Fire conditions are heating up in Alaska, the northwest, and northern California. Remember what Sgt. Phil Esterhaus, played by Michael Conrad, used to tell his Hill Street Blues cops as they left the briefing to begin their shift, as seen in this 11-second video.
Ok, maybe not EVERYBODY remembers Hill Street Blues. It was a television series, a police drama, that ran for 146 episodes in prime time between 1981 and 1987. The show received a total of 98 Emmy Award nominations during its run and won four Emmy awards for Outstanding Drama Series.
Dozens of people became sick at the Redrock and Trailer 1 fires 25 miles north of Reno, Nevada around July 19. Tests on some of them revealed that they had been infected with the Norovirus. The Medical Unit Leaders, Chris Graves and Diana Ludwig (trainee) prepared a lessons learned document, which is now on our Documents page, titled “Redrock-Trailer fires: Norovirus Lessons Learned”.
The Alaska Division of Forestry has issued a Factual Report about the accident on July 9th in which Todd Wanner of the Idaho City Hot Shots received burns while working around a portable pump. The full report is on our Documents page, but here are some excerpts:
At approximately 1857 hours (ADST) on July 9th, 2009 while supporting a water pumping operation, a member of the Idaho City IHC was burned while working on the Logging Slash Fire in interior Alaska. The Idaho City IHC Crew Member was assigned the operation of a Mark 3 pump to support a water pumping function utilizing a folda-tank and Mark 3 pump. During a routine check of the fuel supply the crew member opened the Jerry can (fuel tank); flammable liquid and vapors spewed from the container and were ignited. The resulting flash fire burned the crew member. Investigation reveals the jerry can, during set-up of the pump, was placed in close proximity to the Mark 3 exhaust (muffler). During the interval that the pump was running the exhaust did impinge upon the jerry can preheating the gasoline. Upon opening the bung of the jerry can; volatile gasoline vapors and liquid escaped and were ignited by the muffler/hot components of the Mark 3 pump. Portable fire extinguishers were used to extinguish the fuel can, pump and other burning objects that had been ignited by the flash fire.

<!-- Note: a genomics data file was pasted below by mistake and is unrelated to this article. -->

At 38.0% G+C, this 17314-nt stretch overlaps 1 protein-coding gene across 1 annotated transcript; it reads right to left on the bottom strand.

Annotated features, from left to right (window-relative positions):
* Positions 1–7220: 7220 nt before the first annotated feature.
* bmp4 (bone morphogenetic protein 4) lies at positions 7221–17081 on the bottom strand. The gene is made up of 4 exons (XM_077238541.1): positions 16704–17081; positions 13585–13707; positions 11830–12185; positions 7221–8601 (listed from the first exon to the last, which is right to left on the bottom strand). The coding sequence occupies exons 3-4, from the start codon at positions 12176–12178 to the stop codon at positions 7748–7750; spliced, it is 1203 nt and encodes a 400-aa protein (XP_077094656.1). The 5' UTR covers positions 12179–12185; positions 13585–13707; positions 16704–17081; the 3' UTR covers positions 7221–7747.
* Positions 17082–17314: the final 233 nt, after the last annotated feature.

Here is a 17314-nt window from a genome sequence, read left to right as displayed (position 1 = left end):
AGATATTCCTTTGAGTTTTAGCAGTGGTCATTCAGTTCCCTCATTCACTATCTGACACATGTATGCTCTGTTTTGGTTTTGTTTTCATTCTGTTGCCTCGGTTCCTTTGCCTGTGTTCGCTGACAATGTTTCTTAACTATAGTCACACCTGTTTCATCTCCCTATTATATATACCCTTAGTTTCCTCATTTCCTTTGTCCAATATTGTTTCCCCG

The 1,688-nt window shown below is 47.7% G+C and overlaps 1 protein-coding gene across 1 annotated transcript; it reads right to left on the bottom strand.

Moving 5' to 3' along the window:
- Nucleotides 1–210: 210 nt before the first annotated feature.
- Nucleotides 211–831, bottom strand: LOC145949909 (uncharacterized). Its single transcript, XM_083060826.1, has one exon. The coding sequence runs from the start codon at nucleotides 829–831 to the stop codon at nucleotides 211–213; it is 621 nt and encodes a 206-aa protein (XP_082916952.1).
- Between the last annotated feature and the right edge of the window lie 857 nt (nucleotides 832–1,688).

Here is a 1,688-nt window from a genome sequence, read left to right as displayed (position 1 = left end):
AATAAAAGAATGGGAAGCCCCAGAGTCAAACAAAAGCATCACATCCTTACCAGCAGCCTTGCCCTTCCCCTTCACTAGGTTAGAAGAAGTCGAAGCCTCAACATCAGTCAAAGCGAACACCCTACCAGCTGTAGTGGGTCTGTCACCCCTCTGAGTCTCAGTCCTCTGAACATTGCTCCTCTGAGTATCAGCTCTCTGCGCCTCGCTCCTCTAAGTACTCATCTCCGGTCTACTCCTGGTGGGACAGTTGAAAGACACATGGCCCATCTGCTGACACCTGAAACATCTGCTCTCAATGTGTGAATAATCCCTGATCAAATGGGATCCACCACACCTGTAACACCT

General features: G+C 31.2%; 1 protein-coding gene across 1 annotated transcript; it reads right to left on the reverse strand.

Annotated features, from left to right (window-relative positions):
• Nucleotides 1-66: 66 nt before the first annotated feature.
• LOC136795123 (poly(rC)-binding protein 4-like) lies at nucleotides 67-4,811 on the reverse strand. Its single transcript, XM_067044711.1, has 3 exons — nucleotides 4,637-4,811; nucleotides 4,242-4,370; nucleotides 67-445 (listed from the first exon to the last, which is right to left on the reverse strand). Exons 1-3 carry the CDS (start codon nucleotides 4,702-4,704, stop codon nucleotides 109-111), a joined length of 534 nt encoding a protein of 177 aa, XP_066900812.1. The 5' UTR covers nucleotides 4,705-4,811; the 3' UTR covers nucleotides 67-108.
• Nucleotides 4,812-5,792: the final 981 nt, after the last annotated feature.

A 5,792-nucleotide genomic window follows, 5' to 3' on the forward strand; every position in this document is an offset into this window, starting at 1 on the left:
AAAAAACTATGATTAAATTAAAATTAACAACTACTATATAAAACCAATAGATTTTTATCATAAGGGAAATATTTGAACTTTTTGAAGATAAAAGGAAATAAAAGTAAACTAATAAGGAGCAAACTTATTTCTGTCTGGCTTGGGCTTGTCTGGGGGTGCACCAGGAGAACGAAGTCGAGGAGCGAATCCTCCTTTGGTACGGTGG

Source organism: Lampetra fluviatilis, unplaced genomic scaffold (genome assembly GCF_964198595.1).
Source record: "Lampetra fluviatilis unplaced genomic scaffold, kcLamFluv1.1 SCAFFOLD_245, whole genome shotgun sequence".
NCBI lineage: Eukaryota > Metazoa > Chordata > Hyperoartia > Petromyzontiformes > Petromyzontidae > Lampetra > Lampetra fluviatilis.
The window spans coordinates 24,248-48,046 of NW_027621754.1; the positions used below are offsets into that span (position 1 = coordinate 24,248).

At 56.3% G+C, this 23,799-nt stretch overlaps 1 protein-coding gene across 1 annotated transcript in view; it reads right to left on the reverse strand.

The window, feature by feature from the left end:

A designated medivac helicopter from an adjacent fire was dispatched while medical personnel on scene began treatment of the injured crew member and prepared him for transport. The injured crew member was rapidly transported to a Fairbanks hospital and after an evaluation by physicians, was then transferred to a Seattle burn center. The crew member spent several days in the intensive care unit of the burn center where his condition rapidly improved and was released from the hospital on 07/22/2009. He continues to convalesce and is expected to make a full recovery.
Causal Factors and Findings